GLIESE 667 CC: Morrison Outpost


GLIESE 667 CC: Morrison Outpost[1]

TERRAFORMED: 2033 – 2042

POPULATION: 2,300,000


INDUSTRY: Mining, Refining.   

NOTES: The colony was named after Captain Susan Morrison, whos deep space exploration vessel was lost in the Gliese system.

KEY RESOURCES: Uranium[2], Zinc[3], Nickel[4].    

On 19 October 2009, the team who built the High Accuracy Radial Velocity Planet Searcher, better known as HARPS, the spectrograph for ESO’s 3.6-metre telescope, reported on the incredible discovery of some 32 new exoplanets, cementing HARPS’s position as the world’s foremost exoplanet hunter. One of these is surrounding the star Gliese 667 C, which belongs to a triple system. The 6 Earth-mass exoplanet circulates around its low-mass host star at a distance equal to only 1/20th of the Earth-Sun distance. The host star is a companion to two other low-mass stars, which are seen here in the distance.

The extra-solar planet GJ667Cc (or Gliese 667Cc) has been declared the most Earth-like object known outside of our solar system.
Comparison of the planets that are currently the promising candidates for potentially habitable worlds.  The Earth Similarity Index (ESI) describes how similar an object is to Earth and ranges from zero (no similarity) to one (identical to Earth). The surface temperature, which is the most important factor in the ESI, depends much on the distance to the host star. The zone around a star, where the surface temperature allows for the existence of liquid water on the planetary surface, is called habitable zone.  Gliese 667Cc is located in the habitable zone of its host star and is currently the most Earth-like planet known (ESI=0.82). Credit: Planetary Habitability Laboratory @UPR Arecibo.

Close to the star

Due to the short distance to its central star, GJ667Cc orbits this star in only 28 days. One year on this planet is thus only 28 Earth days long. This would make it possible to celebrate your 1000th birthday (which is just 77 years on Earth). The days, however, could be very long. As the planet is so close to its central star, it is very likely that the planet is tidally locked. It would rotate synchronously and show always the same side towards the star – an effect that we know from our Moon. Consequently, there could be eternal day on the hemisphere towards the close-by star and eternal night on the other side, which is facing outer space. The temperature differences between both sides could be large and could affect the global climate. [1]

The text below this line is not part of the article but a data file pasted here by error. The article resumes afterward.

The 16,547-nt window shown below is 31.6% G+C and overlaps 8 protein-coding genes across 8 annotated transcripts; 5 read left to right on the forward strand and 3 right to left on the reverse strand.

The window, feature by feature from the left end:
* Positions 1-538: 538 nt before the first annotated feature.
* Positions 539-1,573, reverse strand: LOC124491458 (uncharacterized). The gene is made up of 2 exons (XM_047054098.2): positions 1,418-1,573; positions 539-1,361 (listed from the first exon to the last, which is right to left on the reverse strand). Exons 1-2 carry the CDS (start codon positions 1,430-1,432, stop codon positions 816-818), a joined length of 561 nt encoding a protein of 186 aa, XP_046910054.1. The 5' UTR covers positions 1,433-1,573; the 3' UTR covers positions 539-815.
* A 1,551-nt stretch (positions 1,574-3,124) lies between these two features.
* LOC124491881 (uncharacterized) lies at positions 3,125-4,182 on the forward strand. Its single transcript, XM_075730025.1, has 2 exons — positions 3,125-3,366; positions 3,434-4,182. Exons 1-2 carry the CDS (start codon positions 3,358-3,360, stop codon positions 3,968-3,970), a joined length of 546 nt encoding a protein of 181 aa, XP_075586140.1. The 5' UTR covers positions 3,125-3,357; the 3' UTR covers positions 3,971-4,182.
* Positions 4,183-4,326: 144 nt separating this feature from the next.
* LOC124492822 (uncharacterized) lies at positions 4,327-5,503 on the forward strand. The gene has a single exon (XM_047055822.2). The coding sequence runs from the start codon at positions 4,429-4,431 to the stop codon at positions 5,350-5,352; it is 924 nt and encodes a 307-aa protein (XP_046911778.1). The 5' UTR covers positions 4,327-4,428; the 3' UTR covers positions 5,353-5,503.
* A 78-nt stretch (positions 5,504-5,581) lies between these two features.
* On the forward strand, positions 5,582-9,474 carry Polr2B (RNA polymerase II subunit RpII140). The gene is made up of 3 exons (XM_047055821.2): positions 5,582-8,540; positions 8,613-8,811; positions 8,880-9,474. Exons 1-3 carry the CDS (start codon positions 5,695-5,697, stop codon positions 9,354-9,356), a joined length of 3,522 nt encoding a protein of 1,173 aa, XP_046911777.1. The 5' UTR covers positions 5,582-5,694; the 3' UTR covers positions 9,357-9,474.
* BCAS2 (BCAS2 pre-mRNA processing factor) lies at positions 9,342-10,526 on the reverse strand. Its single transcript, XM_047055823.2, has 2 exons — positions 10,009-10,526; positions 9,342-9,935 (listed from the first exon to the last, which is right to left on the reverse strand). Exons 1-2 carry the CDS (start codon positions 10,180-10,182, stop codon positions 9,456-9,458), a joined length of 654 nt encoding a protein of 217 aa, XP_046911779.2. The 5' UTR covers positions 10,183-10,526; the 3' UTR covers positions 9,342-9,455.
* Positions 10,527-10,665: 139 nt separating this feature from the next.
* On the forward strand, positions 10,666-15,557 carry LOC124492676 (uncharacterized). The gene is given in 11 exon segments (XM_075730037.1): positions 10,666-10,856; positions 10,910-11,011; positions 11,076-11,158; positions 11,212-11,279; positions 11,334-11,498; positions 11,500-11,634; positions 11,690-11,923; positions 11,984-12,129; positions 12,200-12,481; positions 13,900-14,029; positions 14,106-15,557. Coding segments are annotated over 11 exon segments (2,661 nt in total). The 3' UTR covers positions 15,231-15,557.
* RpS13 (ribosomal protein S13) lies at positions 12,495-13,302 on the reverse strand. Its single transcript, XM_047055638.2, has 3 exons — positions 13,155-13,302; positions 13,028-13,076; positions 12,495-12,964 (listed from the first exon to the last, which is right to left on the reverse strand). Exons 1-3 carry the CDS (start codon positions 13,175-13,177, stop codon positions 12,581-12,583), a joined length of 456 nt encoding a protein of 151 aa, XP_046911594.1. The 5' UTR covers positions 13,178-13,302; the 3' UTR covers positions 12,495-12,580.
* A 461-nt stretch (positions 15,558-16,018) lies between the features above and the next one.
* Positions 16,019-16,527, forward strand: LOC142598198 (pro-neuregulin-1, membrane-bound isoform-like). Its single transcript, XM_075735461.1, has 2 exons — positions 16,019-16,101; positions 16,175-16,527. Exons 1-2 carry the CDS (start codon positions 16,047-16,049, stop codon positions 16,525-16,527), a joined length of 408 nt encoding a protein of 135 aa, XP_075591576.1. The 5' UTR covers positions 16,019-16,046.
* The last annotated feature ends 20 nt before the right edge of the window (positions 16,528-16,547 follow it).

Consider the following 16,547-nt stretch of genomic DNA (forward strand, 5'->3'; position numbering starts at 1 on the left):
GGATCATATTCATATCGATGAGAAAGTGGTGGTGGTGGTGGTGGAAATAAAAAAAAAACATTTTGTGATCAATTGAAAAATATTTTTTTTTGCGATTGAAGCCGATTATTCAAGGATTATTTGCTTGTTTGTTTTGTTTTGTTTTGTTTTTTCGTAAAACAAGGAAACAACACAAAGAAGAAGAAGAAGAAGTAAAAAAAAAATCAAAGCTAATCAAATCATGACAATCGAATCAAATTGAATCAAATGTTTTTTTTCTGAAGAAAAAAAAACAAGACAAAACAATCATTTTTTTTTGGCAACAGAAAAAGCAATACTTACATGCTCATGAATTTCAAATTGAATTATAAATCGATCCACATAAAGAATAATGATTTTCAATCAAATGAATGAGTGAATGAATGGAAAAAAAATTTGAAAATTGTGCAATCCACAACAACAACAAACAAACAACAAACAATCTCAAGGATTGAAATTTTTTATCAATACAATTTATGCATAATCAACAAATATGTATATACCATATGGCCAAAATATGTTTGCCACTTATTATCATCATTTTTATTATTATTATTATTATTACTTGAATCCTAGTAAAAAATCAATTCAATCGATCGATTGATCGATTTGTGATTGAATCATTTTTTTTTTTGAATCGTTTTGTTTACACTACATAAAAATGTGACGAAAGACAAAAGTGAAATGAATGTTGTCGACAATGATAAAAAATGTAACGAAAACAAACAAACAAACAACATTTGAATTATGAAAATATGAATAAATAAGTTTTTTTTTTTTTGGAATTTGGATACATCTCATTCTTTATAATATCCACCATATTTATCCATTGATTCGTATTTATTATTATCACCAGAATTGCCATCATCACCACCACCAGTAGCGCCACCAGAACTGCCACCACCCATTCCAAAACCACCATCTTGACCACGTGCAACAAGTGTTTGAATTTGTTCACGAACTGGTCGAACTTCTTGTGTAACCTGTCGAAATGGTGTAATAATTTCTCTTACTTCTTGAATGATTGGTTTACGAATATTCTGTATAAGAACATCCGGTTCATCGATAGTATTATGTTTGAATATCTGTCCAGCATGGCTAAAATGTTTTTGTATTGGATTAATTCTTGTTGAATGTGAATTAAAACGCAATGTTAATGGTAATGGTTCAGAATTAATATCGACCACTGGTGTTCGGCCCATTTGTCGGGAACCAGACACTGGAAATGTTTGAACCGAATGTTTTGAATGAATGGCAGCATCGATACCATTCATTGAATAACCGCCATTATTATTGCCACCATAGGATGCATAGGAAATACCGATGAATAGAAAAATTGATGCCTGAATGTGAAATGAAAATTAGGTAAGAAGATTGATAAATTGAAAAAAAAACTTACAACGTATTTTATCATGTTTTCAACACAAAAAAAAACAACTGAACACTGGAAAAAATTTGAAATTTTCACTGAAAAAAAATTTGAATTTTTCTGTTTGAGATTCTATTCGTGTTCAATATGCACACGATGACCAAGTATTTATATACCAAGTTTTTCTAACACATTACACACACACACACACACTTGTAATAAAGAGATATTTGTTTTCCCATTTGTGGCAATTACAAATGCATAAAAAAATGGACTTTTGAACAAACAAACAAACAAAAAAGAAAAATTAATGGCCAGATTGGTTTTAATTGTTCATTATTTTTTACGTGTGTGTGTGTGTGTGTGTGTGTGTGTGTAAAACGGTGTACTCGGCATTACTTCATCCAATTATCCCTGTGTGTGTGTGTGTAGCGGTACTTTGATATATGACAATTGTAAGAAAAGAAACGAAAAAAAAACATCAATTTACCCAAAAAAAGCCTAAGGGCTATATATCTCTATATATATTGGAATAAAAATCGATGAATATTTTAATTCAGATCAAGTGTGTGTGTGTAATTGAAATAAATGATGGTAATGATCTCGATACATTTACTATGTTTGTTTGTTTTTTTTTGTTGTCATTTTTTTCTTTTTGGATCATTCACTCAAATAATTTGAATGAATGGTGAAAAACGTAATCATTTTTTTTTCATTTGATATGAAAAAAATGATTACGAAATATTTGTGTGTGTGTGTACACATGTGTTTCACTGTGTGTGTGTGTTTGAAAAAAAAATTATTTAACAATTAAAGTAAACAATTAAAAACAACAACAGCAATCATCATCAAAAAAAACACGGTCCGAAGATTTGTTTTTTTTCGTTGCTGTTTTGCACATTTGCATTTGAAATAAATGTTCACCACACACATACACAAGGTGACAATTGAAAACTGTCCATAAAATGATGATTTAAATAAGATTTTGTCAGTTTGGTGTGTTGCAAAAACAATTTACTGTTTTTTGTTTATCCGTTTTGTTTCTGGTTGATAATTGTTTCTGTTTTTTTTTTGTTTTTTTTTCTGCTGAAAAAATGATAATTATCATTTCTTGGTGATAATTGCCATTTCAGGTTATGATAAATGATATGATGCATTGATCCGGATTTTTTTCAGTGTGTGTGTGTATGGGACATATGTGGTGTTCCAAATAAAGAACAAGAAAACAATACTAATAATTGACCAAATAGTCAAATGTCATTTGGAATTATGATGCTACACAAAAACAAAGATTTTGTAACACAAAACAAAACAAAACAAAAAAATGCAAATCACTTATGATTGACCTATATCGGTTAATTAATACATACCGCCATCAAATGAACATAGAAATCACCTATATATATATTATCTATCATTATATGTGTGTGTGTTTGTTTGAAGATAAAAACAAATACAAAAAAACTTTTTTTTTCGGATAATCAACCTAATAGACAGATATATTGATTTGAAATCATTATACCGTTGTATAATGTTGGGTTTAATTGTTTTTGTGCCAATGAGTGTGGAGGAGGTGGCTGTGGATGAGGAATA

Read more on the speculation on life on GJ667Cc here.


There is a controversial theory that planet cores would contain a high amount of Uranium. Current instruments are able to detect Uranium on the Moon. But have proven not to be at the same commercial levels as once thought.[2] There is the possibility that the Green Stone seen in the Engineer Temple could be a large chunk of Uranium, which could possibly be a power source used by the Engineers.

Uranium-235 is the only naturally-occurring material which can sustain a fission chain reaction, releasing large amounts of energy. While nuclear power is the predominant use of uranium, heat from nuclear fission can be used for industrial processes. It is also used for marine propulsion (mostly naval).

Uranium and Depleted Uranium


Base metals
Metals such as iron and zinc coming from asteroids can be used in the construction of spacecraft and space stations. When the recoverable stock of these metals on Earth is depleted – zinc reserves could be exhausted by 2100 –  it may be profitable to transport them to Earth. [3]



But what about minerals that will be needed to fuel manufacturing efforts and build adequate subterranean habitations? The relative scarcity of data on Martian geology means there is less confidence of mineral deposits than in even the riskiest inferred mineral resources on Earth. However, there is enough information to make some likely estimations.

A 2009 research paper written by Michael D. West of the Mars Institute and Jonathan D.A. Clarke of the Australian Centre for Astrobiology contended that although the differences between the atmosphere and crusts of the Earth and Mars make mineral exploration less predictable, there are areas, especially large igneous provinces, volcanoes and impact craters that hold significant potential for nickel, copper, iron, titanium, platinum group elements and more. [4]


  1. Gliese 667Cc,
  2. Uranium mining,
  3. Zinc in space,
    COSMIC BONANZA – MINING IN OUTER SPACE Original Article in Dutch published October 26, 2016, Space mining: raw material for conflict by Richard Wouters and Liesbeth Beneder
  4. Nickel on Mars, 13 FEBRUARY 2017 ANALYSIS
    Sands of Mars: digging up the red planet
    By Chris Lo


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